NEW YORK (Reuters Life!) - One museum’s renovations are another’s exhibition. Thus, 20 masterworks from Oberlin College’s Allen Memorial Art Museum in Ohio will summer at The Metropolitan Museum of Art in New York while the Allen Museum is closed for renovations.
From March 16 through August 29, 19 paintings and one sculpture from one of the finest college or university collections in the United States will be on display at the Metropolitan Museum of Art, Met museum officials said.
Each Allen Museum work will be juxtaposed with a Metropolitan Museum piece to create the most exciting conversation between the two works, said Maryan Ainsworth, curator of European paintings at the Metropolitan Museum.
“We will be able to see the Allen Museum’s ‘Saint Sebastian Tended by Irene’ by (Hendrick) ter Brugghen, one of the most important North Baroque paintings in the United States, next to ter Brugghen’s ‘Crucifixion’ from the Met Museum,” she said.
For that reason, the exhibition is called “Side by Side.”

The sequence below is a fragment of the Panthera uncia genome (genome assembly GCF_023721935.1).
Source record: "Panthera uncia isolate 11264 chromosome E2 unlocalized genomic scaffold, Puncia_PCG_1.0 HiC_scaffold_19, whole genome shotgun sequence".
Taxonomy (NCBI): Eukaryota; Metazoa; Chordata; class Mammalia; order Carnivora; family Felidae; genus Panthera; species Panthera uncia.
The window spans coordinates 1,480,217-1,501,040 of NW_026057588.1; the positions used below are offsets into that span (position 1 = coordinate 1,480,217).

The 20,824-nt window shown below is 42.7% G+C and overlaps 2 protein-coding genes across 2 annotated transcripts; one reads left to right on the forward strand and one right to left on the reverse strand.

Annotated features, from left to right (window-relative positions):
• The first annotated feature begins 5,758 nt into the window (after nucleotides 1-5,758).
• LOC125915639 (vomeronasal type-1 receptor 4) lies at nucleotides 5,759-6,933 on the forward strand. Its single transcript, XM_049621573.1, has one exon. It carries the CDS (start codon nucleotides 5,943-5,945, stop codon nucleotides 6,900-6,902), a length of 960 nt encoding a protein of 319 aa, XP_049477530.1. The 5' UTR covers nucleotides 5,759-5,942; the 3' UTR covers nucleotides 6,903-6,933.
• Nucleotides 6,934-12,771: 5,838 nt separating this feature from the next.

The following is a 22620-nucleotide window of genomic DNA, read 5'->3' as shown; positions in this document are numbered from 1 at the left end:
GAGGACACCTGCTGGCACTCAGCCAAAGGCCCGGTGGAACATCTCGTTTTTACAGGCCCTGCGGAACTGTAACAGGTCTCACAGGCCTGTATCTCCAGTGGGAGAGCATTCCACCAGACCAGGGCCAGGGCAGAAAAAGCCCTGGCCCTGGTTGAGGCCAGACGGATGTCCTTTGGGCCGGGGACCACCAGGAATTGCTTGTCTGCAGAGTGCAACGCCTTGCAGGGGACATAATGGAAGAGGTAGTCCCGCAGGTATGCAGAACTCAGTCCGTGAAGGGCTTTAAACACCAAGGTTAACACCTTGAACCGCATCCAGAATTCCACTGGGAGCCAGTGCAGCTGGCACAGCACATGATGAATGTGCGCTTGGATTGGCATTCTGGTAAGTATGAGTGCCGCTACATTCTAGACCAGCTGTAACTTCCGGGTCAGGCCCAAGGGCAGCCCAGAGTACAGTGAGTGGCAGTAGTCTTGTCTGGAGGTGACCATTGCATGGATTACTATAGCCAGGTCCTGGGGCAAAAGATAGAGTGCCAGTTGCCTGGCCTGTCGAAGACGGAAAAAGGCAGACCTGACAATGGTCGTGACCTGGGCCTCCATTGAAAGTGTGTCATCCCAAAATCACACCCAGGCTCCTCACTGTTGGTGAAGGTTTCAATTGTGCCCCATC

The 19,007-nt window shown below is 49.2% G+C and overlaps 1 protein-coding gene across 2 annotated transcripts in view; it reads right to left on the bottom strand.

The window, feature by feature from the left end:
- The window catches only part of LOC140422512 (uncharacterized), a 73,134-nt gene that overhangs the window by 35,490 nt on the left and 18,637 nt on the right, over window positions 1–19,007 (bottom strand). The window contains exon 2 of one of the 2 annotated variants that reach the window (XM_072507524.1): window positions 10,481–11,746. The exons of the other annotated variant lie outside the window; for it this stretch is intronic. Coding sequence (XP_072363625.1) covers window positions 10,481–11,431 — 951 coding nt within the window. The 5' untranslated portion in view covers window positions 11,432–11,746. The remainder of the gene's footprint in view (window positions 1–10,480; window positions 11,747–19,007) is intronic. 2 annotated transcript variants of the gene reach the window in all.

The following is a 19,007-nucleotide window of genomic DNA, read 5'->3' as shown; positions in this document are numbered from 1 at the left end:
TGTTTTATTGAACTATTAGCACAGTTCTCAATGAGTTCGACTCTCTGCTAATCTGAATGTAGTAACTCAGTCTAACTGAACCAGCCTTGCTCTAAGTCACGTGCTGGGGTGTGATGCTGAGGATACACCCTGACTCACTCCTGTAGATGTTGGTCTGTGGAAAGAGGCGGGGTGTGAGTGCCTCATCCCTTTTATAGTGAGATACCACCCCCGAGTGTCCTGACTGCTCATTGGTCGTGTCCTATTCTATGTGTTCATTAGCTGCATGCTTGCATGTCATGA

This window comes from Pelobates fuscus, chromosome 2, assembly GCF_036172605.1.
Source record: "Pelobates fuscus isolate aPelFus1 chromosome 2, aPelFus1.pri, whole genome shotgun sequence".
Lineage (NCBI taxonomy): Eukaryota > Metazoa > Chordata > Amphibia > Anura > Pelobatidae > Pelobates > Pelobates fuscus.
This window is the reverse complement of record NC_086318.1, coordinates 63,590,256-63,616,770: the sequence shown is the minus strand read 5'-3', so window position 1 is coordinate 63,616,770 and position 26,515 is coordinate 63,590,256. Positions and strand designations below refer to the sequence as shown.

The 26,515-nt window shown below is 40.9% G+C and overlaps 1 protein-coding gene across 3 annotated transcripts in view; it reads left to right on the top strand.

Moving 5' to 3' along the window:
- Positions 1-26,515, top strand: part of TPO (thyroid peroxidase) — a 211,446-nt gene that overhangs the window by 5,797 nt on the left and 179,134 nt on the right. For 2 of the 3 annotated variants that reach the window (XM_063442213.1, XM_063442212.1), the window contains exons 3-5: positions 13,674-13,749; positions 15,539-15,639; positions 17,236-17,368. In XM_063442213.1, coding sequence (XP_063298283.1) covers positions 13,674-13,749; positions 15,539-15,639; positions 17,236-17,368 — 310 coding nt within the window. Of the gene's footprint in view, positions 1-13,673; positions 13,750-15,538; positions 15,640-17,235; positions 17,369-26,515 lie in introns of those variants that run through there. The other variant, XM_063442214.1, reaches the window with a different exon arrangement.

A special brochure about the works with maps of where to find them in the Metropolitan Museum’s galleries will be published to accompany the exhibition.
Besides the ter Brugghen painting, works visiting from the Allen Museum include Cezanne’s “Viaduct at l‘Estaque” and Kirchner’s “Self-Portrait as a Soldier” as well as works by Altdorfer, Turner, Monet, and Rothko.
The exhibition is organized at the Metropolitan Museum by Maryan Ainsworth, Curator in the Department of European Paintings, and an Oberlin College alumnus.
Following the exhibition at the Metropolitan Museum, a collection of works from the Allen Memorial Art Museum will be on view at the Phillips Collection in Washington, D.C. for several months.
The Allen Memorial Art Museum, founded in 1917 at Oberlin College in Oberlin, Ohio, is in an Italian Renaissance-style building designed by Cass Gilbert and named after its founder, Dr. Dudley Peter Allen (B.A. 1875), a distinguished graduate and trustee of Oberlin College.
In 1977, Venturi, Scott Brown and Associates designed an addition that represents one of the earliest examples of postmodern architecture in the United States.